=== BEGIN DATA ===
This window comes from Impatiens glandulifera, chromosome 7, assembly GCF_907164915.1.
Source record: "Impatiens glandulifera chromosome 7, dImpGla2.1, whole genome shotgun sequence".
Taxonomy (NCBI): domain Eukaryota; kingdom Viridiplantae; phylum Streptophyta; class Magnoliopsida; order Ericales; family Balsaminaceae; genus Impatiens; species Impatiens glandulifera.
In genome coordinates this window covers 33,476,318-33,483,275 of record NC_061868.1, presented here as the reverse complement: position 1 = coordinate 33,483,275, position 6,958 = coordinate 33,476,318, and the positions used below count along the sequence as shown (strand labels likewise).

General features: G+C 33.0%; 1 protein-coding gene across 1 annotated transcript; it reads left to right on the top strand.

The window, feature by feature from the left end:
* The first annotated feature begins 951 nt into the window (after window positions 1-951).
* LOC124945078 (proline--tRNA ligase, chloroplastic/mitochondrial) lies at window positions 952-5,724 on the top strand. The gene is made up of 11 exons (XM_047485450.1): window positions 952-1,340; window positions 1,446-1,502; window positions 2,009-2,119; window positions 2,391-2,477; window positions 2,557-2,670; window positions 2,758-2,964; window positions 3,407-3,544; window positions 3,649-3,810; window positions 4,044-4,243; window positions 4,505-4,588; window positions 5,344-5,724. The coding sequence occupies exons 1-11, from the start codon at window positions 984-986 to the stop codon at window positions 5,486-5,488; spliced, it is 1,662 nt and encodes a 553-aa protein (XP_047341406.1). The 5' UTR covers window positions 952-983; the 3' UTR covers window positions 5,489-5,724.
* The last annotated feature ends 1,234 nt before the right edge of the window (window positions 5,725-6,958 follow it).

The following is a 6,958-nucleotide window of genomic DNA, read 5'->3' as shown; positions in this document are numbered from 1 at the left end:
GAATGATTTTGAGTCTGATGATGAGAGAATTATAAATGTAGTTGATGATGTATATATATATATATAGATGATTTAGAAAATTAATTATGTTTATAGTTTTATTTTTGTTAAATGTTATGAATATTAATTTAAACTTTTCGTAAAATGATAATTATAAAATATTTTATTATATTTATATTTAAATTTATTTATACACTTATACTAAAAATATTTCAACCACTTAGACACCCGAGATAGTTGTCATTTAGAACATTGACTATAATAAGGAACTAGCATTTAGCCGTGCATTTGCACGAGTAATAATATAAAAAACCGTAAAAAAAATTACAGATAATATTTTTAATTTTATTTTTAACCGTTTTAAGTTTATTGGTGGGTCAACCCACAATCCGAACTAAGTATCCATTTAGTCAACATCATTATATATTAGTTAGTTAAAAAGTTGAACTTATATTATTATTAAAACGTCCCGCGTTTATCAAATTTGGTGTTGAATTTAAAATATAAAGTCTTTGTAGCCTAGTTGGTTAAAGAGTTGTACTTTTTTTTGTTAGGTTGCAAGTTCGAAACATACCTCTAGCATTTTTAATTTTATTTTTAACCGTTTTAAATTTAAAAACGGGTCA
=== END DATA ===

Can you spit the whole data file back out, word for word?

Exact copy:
This window comes from Impatiens glandulifera, chromosome 7, assembly GCF_907164915.1.
Source record: "Impatiens glandulifera chromosome 7, dImpGla2.1, whole genome shotgun sequence".
Taxonomy (NCBI): domain Eukaryota; kingdom Viridiplantae; phylum Streptophyta; class Magnoliopsida; order Ericales; family Balsaminaceae; genus Impatiens; species Impatiens glandulifera.
In genome coordinates this window covers 33,476,318-33,483,275 of record NC_061868.1, presented here as the reverse complement: position 1 = coordinate 33,483,275, position 6,958 = coordinate 33,476,318, and the positions used below count along the sequence as shown (strand labels likewise).

General features: G+C 33.0%; 1 protein-coding gene across 1 annotated transcript; it reads left to right on the top strand.

The window, feature by feature from the left end:
* The first annotated feature begins 951 nt into the window (after window positions 1-951).
* LOC124945078 (proline--tRNA ligase, chloroplastic/mitochondrial) lies at window positions 952-5,724 on the top strand. The gene is made up of 11 exons (XM_047485450.1): window positions 952-1,340; window positions 1,446-1,502; window positions 2,009-2,119; window positions 2,391-2,477; window positions 2,557-2,670; window positions 2,758-2,964; window positions 3,407-3,544; window positions 3,649-3,810; window positions 4,044-4,243; window positions 4,505-4,588; window positions 5,344-5,724. The coding sequence occupies exons 1-11, from the start codon at window positions 984-986 to the stop codon at window positions 5,486-5,488; spliced, it is 1,662 nt and encodes a 553-aa protein (XP_047341406.1). The 5' UTR covers window positions 952-983; the 3' UTR covers window positions 5,489-5,724.
* The last annotated feature ends 1,234 nt before the right edge of the window (window positions 5,725-6,958 follow it).

The following is a 6,958-nucleotide window of genomic DNA, read 5'->3' as shown; positions in this document are numbered from 1 at the left end:
GAATGATTTTGAGTCTGATGATGAGAGAATTATAAATGTAGTTGATGATGTATATATATATATATAGATGATTTAGAAAATTAATTATGTTTATAGTTTTATTTTTGTTAAATGTTATGAATATTAATTTAAACTTTTCGTAAAATGATAATTATAAAATATTTTATTATATTTATATTTAAATTTATTTATACACTTATACTAAAAATATTTCAACCACTTAGACACCCGAGATAGTTGTCATTTAGAACATTGACTATAATAAGGAACTAGCATTTAGCCGTGCATTTGCACGAGTAATAATATAAAAAACCGTAAAAAAAATTACAGATAATATTTTTAATTTTATTTTTAACCGTTTTAAGTTTATTGGTGGGTCAACCCACAATCCGAACTAAGTATCCATTTAGTCAACATCATTATATATTAGTTAGTTAAAAAGTTGAACTTATATTATTATTAAAACGTCCCGCGTTTATCAAATTTGGTGTTGAATTTAAAATATAAAGTCTTTGTAGCCTAGTTGGTTAAAGAGTTGTACTTTTTTTTGTTAGGTTGCAAGTTCGAAACATACCTCTAGCATTTTTAATTTTATTTTTAACCGTTTTAAATTTAAAAACGGGTCA